Buzz’s alert and geolocation features are arguably a more effective response to the issue of sexual abuse than its monitoring of blood alcohol levels

Other concerns kept slowly surfacing a while after I’d read about Buzz. What’s to stop your date — or indeed, other people — from using the little red light to identify and capitalise on your vulnerability? For a sexual predator, this red light means go, not stop. The monitoring of blood alcohol levels will not re-educate people about sexual entitlement; consent discussions and personal testimonies will. So will, if necessary, punishment. Anointed with this bracelet, I have to say, I would feel highlighted to the type of person who spends their nights out precisely looking for girls who seem a little drunk, a little lost, a little vulnerable. I would also find it so, so humiliating. Forget the sexual predation element for a second — could you imagine being sat opposite your date, taking a swig of beer and having a red light pop up on your wrist? I find it mind-blowing that this design wasn’t written off as too patronising, too infantilising, especially for a generation of women who are constantly being ego-stroked by large corporations about how strong we are, how fierce and independent we are. So fierce and independent that we’re expected to accept being tagged and having our drink intake limited in order to coddle and cushion men unable to comprehend the basics of consent?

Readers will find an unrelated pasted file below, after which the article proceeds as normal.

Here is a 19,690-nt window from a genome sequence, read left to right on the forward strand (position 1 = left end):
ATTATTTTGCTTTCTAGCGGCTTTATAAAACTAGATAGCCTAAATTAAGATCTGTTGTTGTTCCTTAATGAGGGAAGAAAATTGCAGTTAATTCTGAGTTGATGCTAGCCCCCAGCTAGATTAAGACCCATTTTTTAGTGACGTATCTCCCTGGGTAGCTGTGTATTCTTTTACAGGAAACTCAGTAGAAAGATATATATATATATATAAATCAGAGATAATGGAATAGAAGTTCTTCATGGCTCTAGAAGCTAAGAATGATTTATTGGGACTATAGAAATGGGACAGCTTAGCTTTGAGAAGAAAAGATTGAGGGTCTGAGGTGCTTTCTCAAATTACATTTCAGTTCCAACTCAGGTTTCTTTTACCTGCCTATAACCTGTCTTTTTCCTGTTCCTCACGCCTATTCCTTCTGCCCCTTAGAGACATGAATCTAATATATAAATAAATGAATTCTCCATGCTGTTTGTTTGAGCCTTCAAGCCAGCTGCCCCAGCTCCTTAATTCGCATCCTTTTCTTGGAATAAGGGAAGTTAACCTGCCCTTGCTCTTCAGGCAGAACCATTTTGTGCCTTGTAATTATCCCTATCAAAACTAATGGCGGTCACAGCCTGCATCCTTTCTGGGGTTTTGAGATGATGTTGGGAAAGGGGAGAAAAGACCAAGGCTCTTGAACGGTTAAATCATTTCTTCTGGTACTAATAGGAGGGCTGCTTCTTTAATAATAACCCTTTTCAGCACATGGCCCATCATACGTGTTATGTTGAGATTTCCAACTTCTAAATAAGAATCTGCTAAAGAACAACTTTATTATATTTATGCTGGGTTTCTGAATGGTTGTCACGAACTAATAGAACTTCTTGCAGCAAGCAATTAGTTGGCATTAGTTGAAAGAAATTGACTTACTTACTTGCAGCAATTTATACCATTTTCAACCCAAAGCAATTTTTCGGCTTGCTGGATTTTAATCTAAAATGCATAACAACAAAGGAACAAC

But this is not new; from dressing ‘responsibly’ to avoiding lone travelling, women have always been expected to shoulder the burden of rape risk management. What is new is the fascinating metamorphosis of the capitalist hijacking of feminism as it transcends pop culture and begins to bubble up into the tech sector. I am not being sarcastic; I think it’s genuinely really interesting to see how designers and engineers and programmers respond to societal desire and it’s exciting for me that feminism and other social movements, for the first time in a very long time, are surfacing repeatedly in that societal desire. Unfortunately, the products churned out in response very rarely seem to come from the core beliefs of the movement. Consider female Viagra, about which Laurie Penny has written a great article that goes into more detail than I do here -insert link-. The promotion of the drug supposedly responded to a female desire for sexual autonomy and sexual pleasure — yet at the core of female sexual dysfunction is not a lack of Viagra, but societal onus on male pleasure as taking precedent. On the way the woman looks during sex being more important that the way she feels. Complex elements that are born of both the pressures and the limitations of a patriarchal society, and that cannot be addressed by a pill. Similarly, Buzz pastes the solution of surveillance onto the deep-rooted problem of sexual harassment. But you will never, ever solve that problem until you teach people they are not sexually entitled to the bodies of others. These feminism-motivated products feel like they were designed by somebody quizzically circling the crash-landing site of 2018’s raw, hurting, leaking feminist desire and trying to patch the thing with their own values; values from the culture that caused the crash. It is not a match. The host has rejected the transfusion. You have made a broken product.